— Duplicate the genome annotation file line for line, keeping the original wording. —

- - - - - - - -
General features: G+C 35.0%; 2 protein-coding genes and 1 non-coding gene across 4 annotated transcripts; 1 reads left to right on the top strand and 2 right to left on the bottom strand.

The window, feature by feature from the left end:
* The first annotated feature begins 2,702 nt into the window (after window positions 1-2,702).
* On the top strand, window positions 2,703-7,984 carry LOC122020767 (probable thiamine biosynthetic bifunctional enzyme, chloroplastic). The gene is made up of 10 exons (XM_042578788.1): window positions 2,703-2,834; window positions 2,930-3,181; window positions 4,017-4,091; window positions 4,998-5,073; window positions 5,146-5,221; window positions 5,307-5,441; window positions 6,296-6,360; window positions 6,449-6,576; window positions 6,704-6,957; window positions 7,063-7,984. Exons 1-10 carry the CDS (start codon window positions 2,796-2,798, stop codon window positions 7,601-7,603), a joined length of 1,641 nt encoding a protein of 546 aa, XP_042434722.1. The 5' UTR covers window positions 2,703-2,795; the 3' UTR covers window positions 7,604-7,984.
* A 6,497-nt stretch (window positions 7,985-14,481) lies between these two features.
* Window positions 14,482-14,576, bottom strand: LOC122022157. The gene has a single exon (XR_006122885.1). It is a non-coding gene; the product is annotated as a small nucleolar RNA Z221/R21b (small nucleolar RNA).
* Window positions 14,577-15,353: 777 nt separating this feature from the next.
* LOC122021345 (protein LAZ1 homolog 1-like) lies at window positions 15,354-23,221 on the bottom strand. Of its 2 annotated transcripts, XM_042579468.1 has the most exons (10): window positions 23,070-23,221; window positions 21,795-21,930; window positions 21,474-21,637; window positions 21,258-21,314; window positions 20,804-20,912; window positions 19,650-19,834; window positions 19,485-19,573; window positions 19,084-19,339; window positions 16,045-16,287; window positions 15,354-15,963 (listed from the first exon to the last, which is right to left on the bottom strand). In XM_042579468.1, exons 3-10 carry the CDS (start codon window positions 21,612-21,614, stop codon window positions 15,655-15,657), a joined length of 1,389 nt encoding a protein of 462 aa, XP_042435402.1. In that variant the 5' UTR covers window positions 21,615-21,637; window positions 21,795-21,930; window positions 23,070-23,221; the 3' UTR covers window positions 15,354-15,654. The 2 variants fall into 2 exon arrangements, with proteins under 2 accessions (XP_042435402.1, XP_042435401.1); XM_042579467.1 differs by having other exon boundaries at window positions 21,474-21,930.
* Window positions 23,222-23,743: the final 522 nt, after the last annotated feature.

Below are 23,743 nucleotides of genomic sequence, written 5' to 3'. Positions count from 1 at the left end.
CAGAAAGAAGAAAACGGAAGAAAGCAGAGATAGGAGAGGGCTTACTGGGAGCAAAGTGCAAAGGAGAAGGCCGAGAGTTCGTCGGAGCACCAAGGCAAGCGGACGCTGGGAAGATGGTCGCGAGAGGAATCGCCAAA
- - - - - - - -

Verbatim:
General features: G+C 35.0%; 2 protein-coding genes and 1 non-coding gene across 4 annotated transcripts; 1 reads left to right on the top strand and 2 right to left on the bottom strand.

The window, feature by feature from the left end:
* The first annotated feature begins 2,702 nt into the window (after window positions 1-2,702).
* On the top strand, window positions 2,703-7,984 carry LOC122020767 (probable thiamine biosynthetic bifunctional enzyme, chloroplastic). The gene is made up of 10 exons (XM_042578788.1): window positions 2,703-2,834; window positions 2,930-3,181; window positions 4,017-4,091; window positions 4,998-5,073; window positions 5,146-5,221; window positions 5,307-5,441; window positions 6,296-6,360; window positions 6,449-6,576; window positions 6,704-6,957; window positions 7,063-7,984. Exons 1-10 carry the CDS (start codon window positions 2,796-2,798, stop codon window positions 7,601-7,603), a joined length of 1,641 nt encoding a protein of 546 aa, XP_042434722.1. The 5' UTR covers window positions 2,703-2,795; the 3' UTR covers window positions 7,604-7,984.
* A 6,497-nt stretch (window positions 7,985-14,481) lies between these two features.
* Window positions 14,482-14,576, bottom strand: LOC122022157. The gene has a single exon (XR_006122885.1). It is a non-coding gene; the product is annotated as a small nucleolar RNA Z221/R21b (small nucleolar RNA).
* Window positions 14,577-15,353: 777 nt separating this feature from the next.
* LOC122021345 (protein LAZ1 homolog 1-like) lies at window positions 15,354-23,221 on the bottom strand. Of its 2 annotated transcripts, XM_042579468.1 has the most exons (10): window positions 23,070-23,221; window positions 21,795-21,930; window positions 21,474-21,637; window positions 21,258-21,314; window positions 20,804-20,912; window positions 19,650-19,834; window positions 19,485-19,573; window positions 19,084-19,339; window positions 16,045-16,287; window positions 15,354-15,963 (listed from the first exon to the last, which is right to left on the bottom strand). In XM_042579468.1, exons 3-10 carry the CDS (start codon window positions 21,612-21,614, stop codon window positions 15,655-15,657), a joined length of 1,389 nt encoding a protein of 462 aa, XP_042435402.1. In that variant the 5' UTR covers window positions 21,615-21,637; window positions 21,795-21,930; window positions 23,070-23,221; the 3' UTR covers window positions 15,354-15,654. The 2 variants fall into 2 exon arrangements, with proteins under 2 accessions (XP_042435402.1, XP_042435401.1); XM_042579467.1 differs by having other exon boundaries at window positions 21,474-21,930.
* Window positions 23,222-23,743: the final 522 nt, after the last annotated feature.

Below are 23,743 nucleotides of genomic sequence, written 5' to 3'. Positions count from 1 at the left end.
CAGAAAGAAGAAAACGGAAGAAAGCAGAGATAGGAGAGGGCTTACTGGGAGCAAAGTGCAAAGGAGAAGGCCGAGAGTTCGTCGGAGCACCAAGGCAAGCGGACGCTGGGAAGATGGTCGCGAGAGGAATCGCCAAA